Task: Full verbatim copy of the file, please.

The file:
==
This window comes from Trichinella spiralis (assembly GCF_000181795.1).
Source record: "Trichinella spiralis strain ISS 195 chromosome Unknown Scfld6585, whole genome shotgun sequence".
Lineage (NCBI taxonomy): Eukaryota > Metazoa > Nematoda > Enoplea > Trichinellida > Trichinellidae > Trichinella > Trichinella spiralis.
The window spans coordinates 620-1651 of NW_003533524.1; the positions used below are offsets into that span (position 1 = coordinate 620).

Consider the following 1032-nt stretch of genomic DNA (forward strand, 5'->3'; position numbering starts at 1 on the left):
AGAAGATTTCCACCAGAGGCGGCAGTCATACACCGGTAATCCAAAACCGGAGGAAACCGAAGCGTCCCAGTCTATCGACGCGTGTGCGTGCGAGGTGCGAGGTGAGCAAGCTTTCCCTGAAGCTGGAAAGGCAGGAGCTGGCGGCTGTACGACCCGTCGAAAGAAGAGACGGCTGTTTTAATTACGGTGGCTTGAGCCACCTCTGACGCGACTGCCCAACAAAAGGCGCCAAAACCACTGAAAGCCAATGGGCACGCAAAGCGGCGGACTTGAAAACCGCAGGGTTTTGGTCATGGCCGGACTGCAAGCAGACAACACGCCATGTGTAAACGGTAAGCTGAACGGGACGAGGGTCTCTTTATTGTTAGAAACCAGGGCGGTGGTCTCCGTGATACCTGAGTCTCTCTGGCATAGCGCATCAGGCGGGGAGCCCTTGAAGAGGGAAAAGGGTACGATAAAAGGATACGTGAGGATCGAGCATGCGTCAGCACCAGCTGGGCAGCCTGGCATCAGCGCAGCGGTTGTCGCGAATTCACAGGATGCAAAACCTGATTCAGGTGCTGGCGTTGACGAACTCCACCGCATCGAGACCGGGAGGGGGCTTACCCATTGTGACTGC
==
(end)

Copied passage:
This window comes from Trichinella spiralis (assembly GCF_000181795.1).
Source record: "Trichinella spiralis strain ISS 195 chromosome Unknown Scfld6585, whole genome shotgun sequence".
Lineage (NCBI taxonomy): Eukaryota > Metazoa > Nematoda > Enoplea > Trichinellida > Trichinellidae > Trichinella > Trichinella spiralis.
The window spans coordinates 620-1651 of NW_003533524.1; the positions used below are offsets into that span (position 1 = coordinate 620).

Consider the following 1032-nt stretch of genomic DNA (forward strand, 5'->3'; position numbering starts at 1 on the left):
AGAAGATTTCCACCAGAGGCGGCAGTCATACACCGGTAATCCAAAACCGGAGGAAACCGAAGCGTCCCAGTCTATCGACGCGTGTGCGTGCGAGGTGCGAGGTGAGCAAGCTTTCCCTGAAGCTGGAAAGGCAGGAGCTGGCGGCTGTACGACCCGTCGAAAGAAGAGACGGCTGTTTTAATTACGGTGGCTTGAGCCACCTCTGACGCGACTGCCCAACAAAAGGCGCCAAAACCACTGAAAGCCAATGGGCACGCAAAGCGGCGGACTTGAAAACCGCAGGGTTTTGGTCATGGCCGGACTGCAAGCAGACAACACGCCATGTGTAAACGGTAAGCTGAACGGGACGAGGGTCTCTTTATTGTTAGAAACCAGGGCGGTGGTCTCCGTGATACCTGAGTCTCTCTGGCATAGCGCATCAGGCGGGGAGCCCTTGAAGAGGGAAAAGGGTACGATAAAAGGATACGTGAGGATCGAGCATGCGTCAGCACCAGCTGGGCAGCCTGGCATCAGCGCAGCGGTTGTCGCGAATTCACAGGATGCAAAACCTGATTCAGGTGCTGGCGTTGACGAACTCCACCGCATCGAGACCGGGAGGGGGCTTACCCATTGTGACTGC